What do you think of when you see the word ``depreciation''?
Some business owners may recognize that depreciation is a tax deduction received on their tax returns for owning equipment and buildings. Most leave the depreciation calculations in the hands of the company accountant, who may not be familiar with some special technical and hidden rules that can increase depreciation deductions.
The most common mistake is the classification of an asset as a ``building'' improvement rather than an ``equipment'' item. The tax laws provide, in general, that a building improvement must be depreciated over 39 years on the straight-line method. If you classify this asset as equipment, the tax laws generally allow you to depreciate over a seven-year period using an accelerated rate.
Say you buy eight injection molding machines. In addition to the cost of the machines, you spend money to get the building ready to accommodate them. In this example, we are converting part of a warehouse to accommodate the new injection molding machines. Your costs might be as follows:
1. Eight injection molding machines, $1,000,000.
2. A materials-handling system to support all eight machines, $50,000.
3. Electrical connections to hook up the machines, including a new electrical transformer and fuse boxes, $150,000.
4. Coolant tower to control the temperature of the water supplied to the machines, $40,000.
5. Pipe and plumbing system to supply each machine, $60,000.
The total costs come to $1.3 million. How would you depreciate these new assets?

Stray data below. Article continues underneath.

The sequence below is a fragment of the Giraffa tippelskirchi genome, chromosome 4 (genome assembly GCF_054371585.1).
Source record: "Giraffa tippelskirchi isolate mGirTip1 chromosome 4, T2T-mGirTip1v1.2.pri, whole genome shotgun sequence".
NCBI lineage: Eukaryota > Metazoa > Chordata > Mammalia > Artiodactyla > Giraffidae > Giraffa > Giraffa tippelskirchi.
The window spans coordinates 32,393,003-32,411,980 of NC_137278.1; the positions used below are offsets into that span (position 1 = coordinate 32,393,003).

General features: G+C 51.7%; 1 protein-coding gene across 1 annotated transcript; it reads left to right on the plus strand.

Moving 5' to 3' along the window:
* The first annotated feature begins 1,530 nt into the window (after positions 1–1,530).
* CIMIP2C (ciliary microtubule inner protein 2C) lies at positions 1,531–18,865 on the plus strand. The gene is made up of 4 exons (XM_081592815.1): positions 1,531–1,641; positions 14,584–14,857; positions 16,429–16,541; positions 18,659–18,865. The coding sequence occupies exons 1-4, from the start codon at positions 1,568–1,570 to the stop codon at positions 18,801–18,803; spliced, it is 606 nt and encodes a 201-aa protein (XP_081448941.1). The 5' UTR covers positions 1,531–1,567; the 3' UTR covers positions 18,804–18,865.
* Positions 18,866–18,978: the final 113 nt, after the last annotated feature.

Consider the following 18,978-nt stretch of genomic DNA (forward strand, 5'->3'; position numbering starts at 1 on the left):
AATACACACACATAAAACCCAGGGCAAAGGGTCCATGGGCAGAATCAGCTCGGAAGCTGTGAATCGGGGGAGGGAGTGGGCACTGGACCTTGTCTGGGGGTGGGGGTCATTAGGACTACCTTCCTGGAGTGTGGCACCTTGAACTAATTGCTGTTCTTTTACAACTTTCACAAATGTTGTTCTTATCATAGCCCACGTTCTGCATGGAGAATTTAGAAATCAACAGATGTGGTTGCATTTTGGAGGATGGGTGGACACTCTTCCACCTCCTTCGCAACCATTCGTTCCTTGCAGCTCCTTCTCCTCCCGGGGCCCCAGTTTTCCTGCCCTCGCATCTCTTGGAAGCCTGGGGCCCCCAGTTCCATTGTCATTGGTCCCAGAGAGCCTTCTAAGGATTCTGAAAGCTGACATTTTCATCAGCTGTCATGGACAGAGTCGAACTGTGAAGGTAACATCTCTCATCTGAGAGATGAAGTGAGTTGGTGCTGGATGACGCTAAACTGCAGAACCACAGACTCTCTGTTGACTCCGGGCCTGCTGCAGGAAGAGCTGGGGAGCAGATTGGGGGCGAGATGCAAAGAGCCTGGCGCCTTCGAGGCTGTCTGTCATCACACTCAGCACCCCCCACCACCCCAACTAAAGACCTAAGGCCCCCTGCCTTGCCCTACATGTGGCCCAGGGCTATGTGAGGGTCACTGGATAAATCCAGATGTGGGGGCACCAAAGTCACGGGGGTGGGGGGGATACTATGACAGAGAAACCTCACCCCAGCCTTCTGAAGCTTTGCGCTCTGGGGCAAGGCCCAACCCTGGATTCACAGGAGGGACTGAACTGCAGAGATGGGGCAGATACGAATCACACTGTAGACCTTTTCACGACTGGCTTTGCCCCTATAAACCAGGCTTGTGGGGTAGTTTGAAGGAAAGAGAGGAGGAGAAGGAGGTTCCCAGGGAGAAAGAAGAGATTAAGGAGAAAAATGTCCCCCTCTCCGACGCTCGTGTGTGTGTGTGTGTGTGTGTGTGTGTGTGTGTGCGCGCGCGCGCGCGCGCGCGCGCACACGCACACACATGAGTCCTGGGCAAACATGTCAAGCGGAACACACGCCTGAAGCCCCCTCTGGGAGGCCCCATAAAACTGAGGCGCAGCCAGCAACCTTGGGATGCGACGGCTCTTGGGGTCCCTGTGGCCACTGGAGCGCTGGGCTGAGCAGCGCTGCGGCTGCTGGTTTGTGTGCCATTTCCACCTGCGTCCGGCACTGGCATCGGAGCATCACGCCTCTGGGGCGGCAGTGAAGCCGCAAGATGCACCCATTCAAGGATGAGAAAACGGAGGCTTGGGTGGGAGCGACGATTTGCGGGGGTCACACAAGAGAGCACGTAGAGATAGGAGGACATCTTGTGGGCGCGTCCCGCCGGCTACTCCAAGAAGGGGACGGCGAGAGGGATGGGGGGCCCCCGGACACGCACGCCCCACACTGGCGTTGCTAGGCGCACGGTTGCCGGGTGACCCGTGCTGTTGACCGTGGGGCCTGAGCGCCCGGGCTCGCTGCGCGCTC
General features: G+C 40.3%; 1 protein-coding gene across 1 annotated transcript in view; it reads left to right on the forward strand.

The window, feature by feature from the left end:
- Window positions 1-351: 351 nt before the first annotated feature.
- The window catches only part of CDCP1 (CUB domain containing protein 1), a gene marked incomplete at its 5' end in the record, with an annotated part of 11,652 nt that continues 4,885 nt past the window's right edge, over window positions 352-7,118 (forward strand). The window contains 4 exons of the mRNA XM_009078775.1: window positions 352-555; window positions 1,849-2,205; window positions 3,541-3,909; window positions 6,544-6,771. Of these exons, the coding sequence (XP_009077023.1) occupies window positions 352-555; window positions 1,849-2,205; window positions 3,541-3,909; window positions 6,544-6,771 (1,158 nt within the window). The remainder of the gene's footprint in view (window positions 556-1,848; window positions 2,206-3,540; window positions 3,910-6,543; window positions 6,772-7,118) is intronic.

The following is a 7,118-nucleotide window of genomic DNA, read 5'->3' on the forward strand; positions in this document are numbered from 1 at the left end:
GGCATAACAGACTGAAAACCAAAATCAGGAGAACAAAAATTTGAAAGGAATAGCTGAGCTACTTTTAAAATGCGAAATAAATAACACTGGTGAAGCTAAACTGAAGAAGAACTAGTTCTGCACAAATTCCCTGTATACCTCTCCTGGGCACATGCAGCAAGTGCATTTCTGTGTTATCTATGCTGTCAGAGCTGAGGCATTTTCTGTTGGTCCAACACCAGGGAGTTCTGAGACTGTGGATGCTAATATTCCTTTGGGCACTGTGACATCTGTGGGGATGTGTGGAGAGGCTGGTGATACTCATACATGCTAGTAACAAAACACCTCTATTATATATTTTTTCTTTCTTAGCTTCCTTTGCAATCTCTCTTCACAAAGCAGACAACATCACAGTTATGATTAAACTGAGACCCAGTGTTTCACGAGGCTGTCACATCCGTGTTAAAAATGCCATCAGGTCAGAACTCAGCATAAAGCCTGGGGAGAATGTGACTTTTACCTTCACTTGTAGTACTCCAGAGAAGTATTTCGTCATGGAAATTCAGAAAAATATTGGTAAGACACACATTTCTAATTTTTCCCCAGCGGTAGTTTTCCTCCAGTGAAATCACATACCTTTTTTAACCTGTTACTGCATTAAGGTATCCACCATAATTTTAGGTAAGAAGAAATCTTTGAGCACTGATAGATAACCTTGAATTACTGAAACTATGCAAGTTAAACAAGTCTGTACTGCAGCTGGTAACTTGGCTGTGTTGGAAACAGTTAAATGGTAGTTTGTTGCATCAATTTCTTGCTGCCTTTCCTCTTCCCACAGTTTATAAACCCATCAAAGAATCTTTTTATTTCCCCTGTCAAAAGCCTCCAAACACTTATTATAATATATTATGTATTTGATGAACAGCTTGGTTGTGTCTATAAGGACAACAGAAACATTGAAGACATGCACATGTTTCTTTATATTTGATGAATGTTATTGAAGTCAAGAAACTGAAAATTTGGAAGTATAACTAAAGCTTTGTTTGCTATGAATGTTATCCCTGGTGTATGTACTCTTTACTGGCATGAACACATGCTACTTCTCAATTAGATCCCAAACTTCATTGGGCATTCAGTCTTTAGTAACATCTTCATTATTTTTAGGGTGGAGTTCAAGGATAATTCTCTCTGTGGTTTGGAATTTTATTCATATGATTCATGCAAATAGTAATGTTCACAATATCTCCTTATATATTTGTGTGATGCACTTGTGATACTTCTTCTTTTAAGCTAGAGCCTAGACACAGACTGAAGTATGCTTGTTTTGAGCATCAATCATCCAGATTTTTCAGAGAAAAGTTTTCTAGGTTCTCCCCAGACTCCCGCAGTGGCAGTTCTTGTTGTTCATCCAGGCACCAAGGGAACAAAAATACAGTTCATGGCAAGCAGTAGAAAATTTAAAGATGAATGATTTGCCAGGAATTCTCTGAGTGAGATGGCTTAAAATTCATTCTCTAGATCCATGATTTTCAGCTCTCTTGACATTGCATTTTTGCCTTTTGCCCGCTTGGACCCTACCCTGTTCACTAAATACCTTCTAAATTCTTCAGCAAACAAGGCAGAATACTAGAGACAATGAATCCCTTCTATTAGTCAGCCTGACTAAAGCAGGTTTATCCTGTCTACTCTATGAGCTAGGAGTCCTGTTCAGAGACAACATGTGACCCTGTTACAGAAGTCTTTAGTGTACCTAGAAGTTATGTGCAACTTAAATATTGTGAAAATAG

Obviously, the injection molding machines are considered equipment, and are then depreciated over the seven-year period. Most people think items two through five are considered building improvements, and would be depreciated over the 39-year life of a building. Wrong answer.
According to case laws and rulings, all of these items are directly related to the operation of the injection molding machines and all should be considered equipment.Switching items two through five, which represent $300,000 of assets, from building to equipment results in substantial tax savings. If you calculate depreciation deductions and tax savings for each year, apply a constant tax rate and a present value factor to each year, you would save about 17 percent for every dollar you reclassify from a building asset to equipment.
Your investment for a depreciation study will be well worth the thousands of tax dollars saved.
Morgan is a certified public accountant and business consultant with Chicago-based FERS Plastics Group.